bumps - best use of medicine in pregnancy

Metal-on-metal hip joints

(Date: October 2017. Version: 2)

This factsheet has been written for members of the public by the UK Teratology Information Service (UKTIS). UKTIS is a not-for-profit organisation funded by Public Health England on behalf of UK Health Departments. UKTIS has been providing scientific information to health care providers since 1983 on the effects that medicines, recreational drugs and chemicals may have on the developing baby during pregnancy.

What are they?

Metal-on-metal (MOM) artificial hip joints (made of cobalt or chromium) may be used to replace a diseased or damaged hip joint.

Is it safe to become pregnant if I have had a metal-on-metal hip replacement?

In the months following MOM hip replacement surgery the levels of cobalt and chromium in a person’s blood may be increased. Although this increase does not usually cause toxicity in the individual receiving the artificial hip, possible effects on an unborn baby have not been studied. As a precaution it is therefore often recommended that a woman either completes any pregnancies before undergoing MOM hip replacement or waits for two years after surgery before attempting to conceive. In all people who have received MOM hip joints, monitoring of blood levels of cobalt and chromium will be offered for at least the first five years following surgery, or after this period if the hip joint shows signs of failing. Women who are planning to conceive are advised to discuss any elevation of cobalt or chromium levels with their doctor before trying to become pregnant.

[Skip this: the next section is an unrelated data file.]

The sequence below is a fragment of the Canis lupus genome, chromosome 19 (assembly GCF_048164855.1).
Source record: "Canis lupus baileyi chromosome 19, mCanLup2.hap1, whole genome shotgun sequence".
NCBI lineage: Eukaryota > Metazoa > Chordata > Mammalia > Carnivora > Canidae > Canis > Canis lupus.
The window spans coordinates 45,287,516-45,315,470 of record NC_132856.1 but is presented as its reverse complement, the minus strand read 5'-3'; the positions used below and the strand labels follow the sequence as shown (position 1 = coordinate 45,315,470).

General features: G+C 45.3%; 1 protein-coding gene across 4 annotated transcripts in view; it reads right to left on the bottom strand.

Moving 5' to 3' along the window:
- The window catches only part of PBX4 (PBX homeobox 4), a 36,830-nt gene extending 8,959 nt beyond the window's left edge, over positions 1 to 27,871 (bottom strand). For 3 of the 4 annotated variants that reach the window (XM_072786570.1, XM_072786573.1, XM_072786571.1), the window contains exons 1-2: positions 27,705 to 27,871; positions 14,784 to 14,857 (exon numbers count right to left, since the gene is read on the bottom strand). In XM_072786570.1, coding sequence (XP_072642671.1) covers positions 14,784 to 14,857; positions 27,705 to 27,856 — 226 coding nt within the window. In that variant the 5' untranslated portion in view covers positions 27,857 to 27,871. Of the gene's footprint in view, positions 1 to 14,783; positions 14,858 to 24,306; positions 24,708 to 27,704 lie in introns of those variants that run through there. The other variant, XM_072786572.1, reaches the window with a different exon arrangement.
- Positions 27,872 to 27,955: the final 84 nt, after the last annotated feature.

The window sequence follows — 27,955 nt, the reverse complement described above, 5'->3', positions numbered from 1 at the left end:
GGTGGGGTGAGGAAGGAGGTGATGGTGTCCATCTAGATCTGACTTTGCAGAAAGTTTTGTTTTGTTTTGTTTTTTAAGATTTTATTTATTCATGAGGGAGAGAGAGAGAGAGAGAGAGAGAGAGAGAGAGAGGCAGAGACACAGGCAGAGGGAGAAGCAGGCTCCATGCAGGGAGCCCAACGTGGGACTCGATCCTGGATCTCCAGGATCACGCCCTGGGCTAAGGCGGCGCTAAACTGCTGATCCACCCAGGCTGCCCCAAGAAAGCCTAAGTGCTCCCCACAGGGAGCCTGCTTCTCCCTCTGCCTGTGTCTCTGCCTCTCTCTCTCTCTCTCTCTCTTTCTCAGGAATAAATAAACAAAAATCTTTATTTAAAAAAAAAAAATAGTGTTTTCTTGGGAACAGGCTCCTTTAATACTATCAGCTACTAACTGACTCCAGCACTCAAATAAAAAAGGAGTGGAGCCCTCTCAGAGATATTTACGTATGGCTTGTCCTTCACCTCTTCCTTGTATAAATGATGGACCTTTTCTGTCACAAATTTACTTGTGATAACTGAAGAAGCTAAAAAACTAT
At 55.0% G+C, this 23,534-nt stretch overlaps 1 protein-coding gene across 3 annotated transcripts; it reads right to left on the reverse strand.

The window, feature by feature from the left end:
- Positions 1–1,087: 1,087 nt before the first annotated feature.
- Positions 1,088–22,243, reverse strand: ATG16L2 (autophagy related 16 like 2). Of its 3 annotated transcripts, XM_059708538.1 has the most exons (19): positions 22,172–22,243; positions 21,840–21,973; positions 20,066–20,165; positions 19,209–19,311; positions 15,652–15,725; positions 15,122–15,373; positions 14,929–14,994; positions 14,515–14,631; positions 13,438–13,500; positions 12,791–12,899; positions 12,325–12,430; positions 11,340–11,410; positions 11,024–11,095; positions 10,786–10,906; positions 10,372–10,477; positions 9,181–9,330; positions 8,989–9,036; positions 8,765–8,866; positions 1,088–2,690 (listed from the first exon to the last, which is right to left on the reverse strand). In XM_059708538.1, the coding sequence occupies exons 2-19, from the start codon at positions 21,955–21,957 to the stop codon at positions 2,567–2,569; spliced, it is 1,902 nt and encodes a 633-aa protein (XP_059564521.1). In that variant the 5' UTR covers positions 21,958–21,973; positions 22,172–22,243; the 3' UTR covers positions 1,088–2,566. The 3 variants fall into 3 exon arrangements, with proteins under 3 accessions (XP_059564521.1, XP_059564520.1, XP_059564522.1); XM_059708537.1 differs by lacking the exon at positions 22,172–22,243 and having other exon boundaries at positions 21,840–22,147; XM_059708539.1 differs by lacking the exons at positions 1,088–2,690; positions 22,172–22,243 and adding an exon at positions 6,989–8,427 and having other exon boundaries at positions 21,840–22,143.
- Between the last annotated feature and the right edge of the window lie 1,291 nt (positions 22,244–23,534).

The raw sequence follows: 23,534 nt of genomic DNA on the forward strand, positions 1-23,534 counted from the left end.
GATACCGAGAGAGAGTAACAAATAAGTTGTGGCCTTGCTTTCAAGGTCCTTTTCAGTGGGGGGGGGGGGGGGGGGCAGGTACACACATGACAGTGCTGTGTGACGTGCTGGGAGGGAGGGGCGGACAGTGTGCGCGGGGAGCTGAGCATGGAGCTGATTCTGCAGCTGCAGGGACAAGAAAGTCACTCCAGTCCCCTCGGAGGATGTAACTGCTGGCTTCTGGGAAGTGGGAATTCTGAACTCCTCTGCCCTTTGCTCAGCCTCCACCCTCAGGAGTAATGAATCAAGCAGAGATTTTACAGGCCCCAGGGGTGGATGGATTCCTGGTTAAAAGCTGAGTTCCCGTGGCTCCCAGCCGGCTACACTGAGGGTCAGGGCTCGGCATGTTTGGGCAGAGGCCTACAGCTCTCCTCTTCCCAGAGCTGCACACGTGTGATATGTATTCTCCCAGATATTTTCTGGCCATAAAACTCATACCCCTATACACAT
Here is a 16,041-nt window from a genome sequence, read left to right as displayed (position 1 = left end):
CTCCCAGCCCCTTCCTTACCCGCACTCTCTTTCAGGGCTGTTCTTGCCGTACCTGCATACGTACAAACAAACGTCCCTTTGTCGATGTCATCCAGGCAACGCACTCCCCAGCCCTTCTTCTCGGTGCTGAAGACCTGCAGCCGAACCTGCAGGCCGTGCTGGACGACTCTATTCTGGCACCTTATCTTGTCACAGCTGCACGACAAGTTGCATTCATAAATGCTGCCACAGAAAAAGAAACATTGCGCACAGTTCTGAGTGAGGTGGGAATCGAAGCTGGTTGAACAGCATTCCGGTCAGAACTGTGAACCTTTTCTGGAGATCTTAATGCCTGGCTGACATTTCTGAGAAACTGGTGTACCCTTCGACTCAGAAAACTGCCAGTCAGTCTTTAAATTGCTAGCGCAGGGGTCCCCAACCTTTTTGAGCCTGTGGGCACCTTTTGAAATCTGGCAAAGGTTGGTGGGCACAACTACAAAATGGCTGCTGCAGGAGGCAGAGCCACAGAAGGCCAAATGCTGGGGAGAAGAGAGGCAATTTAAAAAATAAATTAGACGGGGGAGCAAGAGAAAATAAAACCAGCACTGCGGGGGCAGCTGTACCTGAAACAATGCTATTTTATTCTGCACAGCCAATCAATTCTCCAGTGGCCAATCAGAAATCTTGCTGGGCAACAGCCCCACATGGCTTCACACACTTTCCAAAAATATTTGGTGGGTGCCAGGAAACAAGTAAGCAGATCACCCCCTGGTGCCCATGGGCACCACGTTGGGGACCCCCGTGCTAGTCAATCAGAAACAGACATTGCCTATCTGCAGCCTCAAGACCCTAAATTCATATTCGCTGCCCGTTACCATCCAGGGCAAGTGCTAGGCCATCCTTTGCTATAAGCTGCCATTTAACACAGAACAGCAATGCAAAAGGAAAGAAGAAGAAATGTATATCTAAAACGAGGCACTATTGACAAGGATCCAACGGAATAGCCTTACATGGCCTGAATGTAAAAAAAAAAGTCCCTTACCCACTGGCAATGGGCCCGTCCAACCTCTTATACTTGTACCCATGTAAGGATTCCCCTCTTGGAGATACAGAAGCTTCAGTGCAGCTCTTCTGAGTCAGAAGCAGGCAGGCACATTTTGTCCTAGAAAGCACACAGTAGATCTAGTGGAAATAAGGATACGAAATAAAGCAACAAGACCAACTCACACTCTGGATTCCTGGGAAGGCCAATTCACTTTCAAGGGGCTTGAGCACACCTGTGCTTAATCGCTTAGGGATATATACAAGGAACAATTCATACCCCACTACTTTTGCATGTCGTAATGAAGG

Can having a metal-on-metal hip replacement cause my baby to be born with birth defects?

A baby’s body and most internal organs are formed during the first 12 weeks of pregnancy. It is mainly during this time that some medicines are known to cause birth defects.

No large studies have investigated the chance of birth defects in babies born to women with an MOM hip joint in place during pregnancy. However, a report of 35 babies born in the same hospital, whose mothers had MOM hips provides some reassurance and does not indicate a higher than expected chance of birth defects. Large studies are ideally required to confirm this finding.

Can having a metal-on-metal hip replacement cause miscarriage?

No large studies have investigated the chance of miscarriage in women with an MOM hip joint. However, a report detailing 17 pregnancies in women with MOM hips does not suggest that they have a greater chance of miscarriage than women in the background population. Further research is required to confirm this finding.

Can having a metal-on-metal hip replacement cause stillbirth?

There is no information in the scientific literature about the chance of stillbirth in women with MOM hip replacements.

Can having a metal-on-metal hip replacement cause preterm birth or my baby to be small at birth (low birth weight)?

No large studies have investigated the chance of preterm birth in women with an MOM hip joint. However, a report of 14 pregnancies in women with MOM hips does not suggest that this affects the chance of preterm birth. Further research is required to confirm this finding. There is no information in the scientific literature about the chance of low birth weight in babies born to women with MOM hip replacements.

Can having a metal-on-metal hip replacement cause learning or behavioural problems in the child?

A baby’s brain continues to develop right up until the end of pregnancy. It is therefore possible that taking certain medicines at any stage of pregnancy could have a lasting effect on a child’s learning or behaviour.